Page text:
The Foundation for Women changes lives through microcredit finance, and by encouraging entrepreneurship as the solution to eliminating poverty. Since 1997 FFW has positively impacted more than a million women---and their families--- by funding microcredit programs in India, Zambia, Niger, San Diego and Liberia. The Foundation for Women is currently the registered NGO (non-governmental organization) in San Diego and Liberia.
The San Diego Microcredit Program establishes loan groups in the poorest communities of the region, often those where refugee and immigrant women have settled. San Diego County has been designated by the California Department of Social Services as a "Refugee Impacted County" and is home to significant populations of refugees and immigrants from East Africa, Southeast Asia, South and Central America and Mexico. Through its partners (resettlement agencies), the Foundation for Women receives referrals for potential clients. FFW has opened several program centers including; El Cajon, Chula Vista , Spring Valley, City Heights and National City. More than 500 women have received loans of $250, $500 or $1000 with a reported 98% percent repayment rate.
The Foundation for Women is a registered NGO and established microcredit program for impoverished women in Liberia. It is operating 27 centers in seven counties with over 1000 women borrowers with a 98% repayment rate. FFW expects to cover the country's 15 counties by 2012.
Average first loans are $100.
In 2006, the Foundation for Women entered a funding partnership with NGO Bunkasa to provide microcredit loans to impoverished women (particularly those dealing with fistula) in Niger, the poorest country on the planet. To date, FFW has established two pilot projects in Niger; one four hours from the capital in the rural area served by our former US Ambassador and FFW Board Member, Barbro Owens-Kirkpatrick, and the second in the capital of Niamey.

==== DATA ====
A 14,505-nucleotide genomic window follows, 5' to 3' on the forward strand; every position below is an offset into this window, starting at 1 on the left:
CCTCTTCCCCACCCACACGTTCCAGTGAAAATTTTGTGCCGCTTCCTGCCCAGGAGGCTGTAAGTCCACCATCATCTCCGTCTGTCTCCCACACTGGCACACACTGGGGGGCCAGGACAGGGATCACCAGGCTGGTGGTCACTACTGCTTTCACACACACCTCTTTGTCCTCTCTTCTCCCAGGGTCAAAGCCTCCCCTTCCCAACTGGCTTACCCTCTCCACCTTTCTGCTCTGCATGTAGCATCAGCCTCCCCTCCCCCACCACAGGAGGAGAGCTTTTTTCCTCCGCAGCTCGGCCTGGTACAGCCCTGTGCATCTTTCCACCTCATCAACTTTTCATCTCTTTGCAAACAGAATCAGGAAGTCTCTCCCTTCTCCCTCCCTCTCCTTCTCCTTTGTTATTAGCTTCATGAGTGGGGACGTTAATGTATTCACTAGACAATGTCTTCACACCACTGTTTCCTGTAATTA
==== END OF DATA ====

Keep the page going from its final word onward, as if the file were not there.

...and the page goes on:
The Foundation for Women partnered with the Power of Love Foundation, Massachusetts Institute of Technology (MIT) and Harvard Health to provide training and microcredit loans to women caregivers who care for HIV/AIDS patients and orphaned children.
FFW helped to open dozens of microcredit banks reaching more than a million women with microcredit loans and a school for over 500 children of the borrowers.
With your help, the Microcredit Summit Campaign has been able to announce in the State of the Microcredit Summit Campaign Report 2011 that more than 128 million of the world's poorest families received a microloan in 2009. That means that, assuming 5 people in a family, some 641 million family members were affected by microcredit; this is greater than the combined population of the European Union and Russia.